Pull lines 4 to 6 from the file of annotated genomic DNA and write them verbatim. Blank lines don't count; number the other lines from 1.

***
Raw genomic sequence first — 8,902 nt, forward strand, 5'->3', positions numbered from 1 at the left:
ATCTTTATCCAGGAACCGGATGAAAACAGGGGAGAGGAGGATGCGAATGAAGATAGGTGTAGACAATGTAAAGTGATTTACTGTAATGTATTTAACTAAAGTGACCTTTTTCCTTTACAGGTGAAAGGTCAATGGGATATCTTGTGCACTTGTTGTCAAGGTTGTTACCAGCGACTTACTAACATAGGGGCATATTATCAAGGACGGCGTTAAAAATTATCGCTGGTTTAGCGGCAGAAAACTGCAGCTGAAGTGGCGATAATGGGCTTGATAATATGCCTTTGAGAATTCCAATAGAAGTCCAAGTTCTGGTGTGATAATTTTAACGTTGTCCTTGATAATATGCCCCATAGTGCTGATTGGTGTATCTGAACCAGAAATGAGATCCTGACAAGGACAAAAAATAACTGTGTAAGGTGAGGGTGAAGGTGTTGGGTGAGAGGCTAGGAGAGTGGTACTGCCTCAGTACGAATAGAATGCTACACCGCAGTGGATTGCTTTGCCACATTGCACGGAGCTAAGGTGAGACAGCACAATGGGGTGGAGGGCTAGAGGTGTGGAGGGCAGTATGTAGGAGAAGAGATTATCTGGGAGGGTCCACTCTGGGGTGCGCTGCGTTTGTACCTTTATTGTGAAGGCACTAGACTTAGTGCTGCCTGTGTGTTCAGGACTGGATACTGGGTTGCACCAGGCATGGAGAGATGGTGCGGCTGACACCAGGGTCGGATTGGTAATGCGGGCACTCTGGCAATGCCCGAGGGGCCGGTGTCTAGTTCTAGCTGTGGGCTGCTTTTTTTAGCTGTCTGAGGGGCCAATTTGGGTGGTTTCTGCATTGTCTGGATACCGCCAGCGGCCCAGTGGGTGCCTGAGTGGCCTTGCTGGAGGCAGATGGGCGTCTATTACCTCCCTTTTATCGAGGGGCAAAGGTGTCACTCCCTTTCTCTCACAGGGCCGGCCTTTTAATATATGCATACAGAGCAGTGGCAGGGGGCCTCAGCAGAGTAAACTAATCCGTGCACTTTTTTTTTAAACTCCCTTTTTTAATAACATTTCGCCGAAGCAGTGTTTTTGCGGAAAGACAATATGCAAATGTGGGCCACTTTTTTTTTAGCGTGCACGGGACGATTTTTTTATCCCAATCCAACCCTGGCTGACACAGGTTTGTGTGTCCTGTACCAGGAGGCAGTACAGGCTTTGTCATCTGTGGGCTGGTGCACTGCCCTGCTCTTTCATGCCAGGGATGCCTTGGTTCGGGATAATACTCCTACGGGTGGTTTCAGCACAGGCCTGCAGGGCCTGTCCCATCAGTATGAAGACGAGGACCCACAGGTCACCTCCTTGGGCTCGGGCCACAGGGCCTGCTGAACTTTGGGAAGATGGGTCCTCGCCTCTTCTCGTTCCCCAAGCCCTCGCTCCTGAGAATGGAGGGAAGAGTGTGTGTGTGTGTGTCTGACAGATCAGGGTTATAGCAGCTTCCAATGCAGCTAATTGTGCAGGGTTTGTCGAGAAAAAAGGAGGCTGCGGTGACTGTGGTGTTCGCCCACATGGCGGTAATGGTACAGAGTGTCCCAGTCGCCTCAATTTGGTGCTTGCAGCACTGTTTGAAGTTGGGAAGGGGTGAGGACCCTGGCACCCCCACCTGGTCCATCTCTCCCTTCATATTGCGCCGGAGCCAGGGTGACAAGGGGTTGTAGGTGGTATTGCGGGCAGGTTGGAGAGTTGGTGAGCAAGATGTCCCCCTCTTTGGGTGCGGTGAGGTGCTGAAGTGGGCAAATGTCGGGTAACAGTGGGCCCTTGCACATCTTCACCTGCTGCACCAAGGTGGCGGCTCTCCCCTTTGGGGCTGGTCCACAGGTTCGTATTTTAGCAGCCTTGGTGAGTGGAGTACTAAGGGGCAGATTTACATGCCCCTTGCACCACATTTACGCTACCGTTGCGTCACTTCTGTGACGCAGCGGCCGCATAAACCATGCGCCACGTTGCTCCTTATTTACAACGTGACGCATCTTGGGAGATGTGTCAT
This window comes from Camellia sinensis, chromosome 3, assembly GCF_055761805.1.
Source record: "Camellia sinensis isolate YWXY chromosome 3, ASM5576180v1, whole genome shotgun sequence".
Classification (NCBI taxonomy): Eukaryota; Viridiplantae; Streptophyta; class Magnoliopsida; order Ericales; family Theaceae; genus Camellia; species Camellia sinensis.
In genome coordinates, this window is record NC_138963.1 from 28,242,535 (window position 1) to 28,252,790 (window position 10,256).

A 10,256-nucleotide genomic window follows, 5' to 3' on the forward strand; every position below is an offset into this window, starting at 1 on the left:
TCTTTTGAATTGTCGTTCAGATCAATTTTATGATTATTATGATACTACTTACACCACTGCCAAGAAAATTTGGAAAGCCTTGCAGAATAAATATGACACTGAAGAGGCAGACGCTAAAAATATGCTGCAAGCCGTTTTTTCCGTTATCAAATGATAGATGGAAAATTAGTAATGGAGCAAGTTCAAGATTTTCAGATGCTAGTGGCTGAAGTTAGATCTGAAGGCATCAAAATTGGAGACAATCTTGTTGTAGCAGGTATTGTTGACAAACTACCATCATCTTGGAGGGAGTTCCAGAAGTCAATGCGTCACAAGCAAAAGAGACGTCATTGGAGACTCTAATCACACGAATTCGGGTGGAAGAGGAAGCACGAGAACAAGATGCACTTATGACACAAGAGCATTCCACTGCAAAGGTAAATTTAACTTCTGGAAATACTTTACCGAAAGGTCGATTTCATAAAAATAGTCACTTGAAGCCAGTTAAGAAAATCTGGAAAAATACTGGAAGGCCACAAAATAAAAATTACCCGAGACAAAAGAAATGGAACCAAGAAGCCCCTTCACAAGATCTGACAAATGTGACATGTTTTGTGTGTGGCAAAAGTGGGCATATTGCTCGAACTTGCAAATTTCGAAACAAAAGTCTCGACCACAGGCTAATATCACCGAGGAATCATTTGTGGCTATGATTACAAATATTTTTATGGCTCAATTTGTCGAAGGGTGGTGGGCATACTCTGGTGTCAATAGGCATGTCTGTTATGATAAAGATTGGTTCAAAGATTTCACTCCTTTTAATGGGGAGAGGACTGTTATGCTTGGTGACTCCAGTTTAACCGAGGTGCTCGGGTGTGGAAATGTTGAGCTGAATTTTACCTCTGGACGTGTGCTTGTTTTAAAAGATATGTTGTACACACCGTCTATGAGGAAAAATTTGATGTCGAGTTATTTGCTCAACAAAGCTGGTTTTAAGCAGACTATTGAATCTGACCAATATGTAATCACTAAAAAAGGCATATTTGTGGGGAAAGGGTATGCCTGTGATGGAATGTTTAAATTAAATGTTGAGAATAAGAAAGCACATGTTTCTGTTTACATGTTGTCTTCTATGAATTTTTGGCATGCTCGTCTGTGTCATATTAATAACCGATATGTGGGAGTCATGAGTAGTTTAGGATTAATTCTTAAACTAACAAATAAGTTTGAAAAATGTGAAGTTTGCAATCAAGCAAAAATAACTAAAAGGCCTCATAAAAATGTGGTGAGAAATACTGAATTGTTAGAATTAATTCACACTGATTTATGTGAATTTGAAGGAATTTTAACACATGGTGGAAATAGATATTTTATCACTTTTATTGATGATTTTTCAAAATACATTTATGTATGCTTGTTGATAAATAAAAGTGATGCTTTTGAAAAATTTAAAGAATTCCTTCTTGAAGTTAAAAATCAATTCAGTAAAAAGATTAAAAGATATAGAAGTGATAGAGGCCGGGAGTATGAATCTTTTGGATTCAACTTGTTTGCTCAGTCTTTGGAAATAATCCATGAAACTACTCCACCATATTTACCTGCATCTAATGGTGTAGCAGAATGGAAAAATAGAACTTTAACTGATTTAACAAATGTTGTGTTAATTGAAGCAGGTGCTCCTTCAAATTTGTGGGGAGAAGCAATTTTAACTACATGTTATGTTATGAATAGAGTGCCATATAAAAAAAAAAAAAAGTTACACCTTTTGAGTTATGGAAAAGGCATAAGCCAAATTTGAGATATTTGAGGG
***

Source record: "Camellia sinensis isolate YWXY chromosome 3, ASM5576180v1, whole genome shotgun sequence".
Classification (NCBI taxonomy): Eukaryota; Viridiplantae; Streptophyta; class Magnoliopsida; order Ericales; family Theaceae; genus Camellia; species Camellia sinensis.
In genome coordinates, this window is record NC_138963.1 from 28,242,535 (window position 1) to 28,252,790 (window position 10,256).